Improving Pekin duck management

Recent research demonstrates ways to manage Pekin duck production more effectively
calendar icon 5 June 2023
clock icon 4 minute read

At the 2023 International Poultry Scientific Forum, four studies focused on Pekin duck management. Three of the studies were done at Texas A&M University, College Station, under the supervision of Gregory Archer, associate professor, Poultry Science Department.

Organic acid supplementation

Jessica Rocha, Texas A&M University, evaluated the effect of supplementing drinking water with organic acid on Pekin duck performance and welfare.

Two treatments were tested with 9 replicate groups, each containing 126, day-of-hatch Pekin ducks. The treatments were: Unsupplemented water (Con) and organic acid supplemented water (OA).

At day 35, the ducks with the organic acid treatment had higher body weight (3.52 kg) and better feed conversion (1.427) than those with unsupplemented water, which weighed 3.20 and had a 1.561 feed conversion ratio.

The research concluded that organic acid supplementation in the water improved duck growth, feed efficiency and welfare.

Lighting sources

A study done by Abbigail LeBlanc, graduate student at Texas A&M University, evaluated the effects of various lighting treatments on Pekin duck performance and welfare. Four treatments were tested with 9 replicate groups, each containing 126, day-of-hatch Pekin ducks.

The treatments were: Full spectrum LED lighting (FS); white LED lighting (white); LED lantern lighting (lantern) and monochromatic green LED lighting (green).

At day 35, there was no difference in feed conversion ratios between the treatments, which averaged 1.526.

At day 35 ducks in the green and white light treatments had higher body weights (3.28 kg and 3.27 kg respectively) than the lantern and full spectrum treatments (3.16 kg and 3.11 kg respectively).

In conclusion, the green and white light treatments improved Pekin duck performance and welfare over the lantern and full spectrum treatments. These results continue to illustrate the importance of lighting on poultry performance and welfare, explained the researchers.

Duck leg health

Leg health is a constant welfare concern in poultry production. Typically, poultry have feed and water located so they do not have to walk far to reach one or the other, which may promote poor leg health.

Kyle Trejo, Texas A&M University, evaluated increasing walking alone or in combination with an obstacle and the effects on growth and leg health in ducks. Pekin ducks were reared under one of four conditions from day of hatch until market weight at day 35.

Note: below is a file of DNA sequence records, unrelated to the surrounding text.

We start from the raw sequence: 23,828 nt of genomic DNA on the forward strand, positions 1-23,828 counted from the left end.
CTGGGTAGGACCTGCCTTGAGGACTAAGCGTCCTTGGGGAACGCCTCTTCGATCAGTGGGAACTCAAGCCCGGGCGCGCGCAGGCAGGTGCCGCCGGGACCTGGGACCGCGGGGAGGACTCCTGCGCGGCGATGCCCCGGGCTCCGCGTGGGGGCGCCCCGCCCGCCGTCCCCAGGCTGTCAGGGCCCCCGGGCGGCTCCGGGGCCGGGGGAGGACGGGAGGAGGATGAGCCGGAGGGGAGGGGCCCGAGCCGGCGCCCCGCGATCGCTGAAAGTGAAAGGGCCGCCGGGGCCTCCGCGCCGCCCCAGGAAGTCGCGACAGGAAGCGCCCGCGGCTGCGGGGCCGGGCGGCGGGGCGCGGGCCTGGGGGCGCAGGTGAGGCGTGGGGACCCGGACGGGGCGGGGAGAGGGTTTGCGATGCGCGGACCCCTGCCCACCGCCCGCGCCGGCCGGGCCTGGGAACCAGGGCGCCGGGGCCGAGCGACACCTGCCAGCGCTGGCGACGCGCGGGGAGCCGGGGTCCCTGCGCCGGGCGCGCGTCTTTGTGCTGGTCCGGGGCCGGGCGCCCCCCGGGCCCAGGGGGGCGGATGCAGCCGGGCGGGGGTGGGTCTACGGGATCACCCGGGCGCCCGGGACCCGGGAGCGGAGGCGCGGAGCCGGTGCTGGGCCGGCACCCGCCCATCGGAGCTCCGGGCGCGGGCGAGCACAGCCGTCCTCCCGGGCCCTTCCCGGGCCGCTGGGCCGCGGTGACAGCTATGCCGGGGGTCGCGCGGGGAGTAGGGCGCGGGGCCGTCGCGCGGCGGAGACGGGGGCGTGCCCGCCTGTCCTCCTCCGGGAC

• Short pen (2 meters long) with feed and water in close proximity (control)
  • Long pen (6 meters long) with feed and water at opposite ends (walk)
  • Long pen with a step over an obstacle in the middle of the pen (obst)
  • Long pen with a ramp in the middle of the pen (ramp)

Stocking density was the same in all treatments. Feed consumption, body weight, feed conversion, and tibia ash and breaking strength were all measured.

Ducks demonstrated differences between treatments in feed consumption, body weight, breaking strength and feed conversion.

The control birds consumed more feed (125 g/d), weighed less at day 35 (2.98 kg), had higher feed conversion ratio (1.80) and lower tibia breaking strength (27 g) than the other three treatments. The other three treatments averaged 107 g/d in feed consumption, 3.28 kg body weight at day 35, a 1.39 feed consumption ratio, and a breaking strength of 34 g).

No differences were observed between the walk, obstacle, or ramp treatments.

These results indicate that encouraging ducks to walk between feed and water with or without additional obstacles can improve overall production and leg health, according to the researchers.

Vocalizations as a welfare indicator

Sounds have been shown to affect the behavior and overall welfare of birds in captivity. The goal of this research was to develop duck vocalizations that could be used as a type of environmental enrichment in commercial duck barns.

However, a repertoire of duck vocalizations needed to be developed first, noted Jenna Schober and Jeff Lucas at Purdue University, under the supervision of Gregory Fraley, Endowed Chair of Poultry Science.

Twenty-three (19 hens and 4 drakes) Pekin ducks ranging from 35 to 45 weeks old were used to develop a vocal repertoire. The ducks were put in a soundproof chamber, and their vocalizations and behaviors were recorded.

A range of 1 to 4 ducks of mixed sex ratios were put into the chamber for several minutes to record initial vocalizations and to acclimate the ducks to the sound chamber.

Once acclimated, different enrichment or aversive stimuli were used to encourage new vocalizations. Each stimulus was recorded for 20-30 minutes.

Vocalizations were characterized based on the number of pulses, amplitude, frequency and frequency modulation.

The results showed that ducks can produce up to 36 different vocalizations. Analysis indicated that the environmental stimuli had no effect on the vocal repertoire produced by the ducks.

The results suggest that hens use a unique set of vocalizations not recorded from males.

The vocal repertoire of the ducks increased with an increase in the number of hens in the chamber. The number of drakes had no effect on repertoire diversity.

These results will allow the researchers to determine how playbacks of these vocalizations can affect ducks’ physiology, such as heart and respiratory rate, or pupillary light reflex.

From there, sounds can be evaluated to see which may produce calming effects on ducks or as an indicator of overall barn welfare, noted the researchers.

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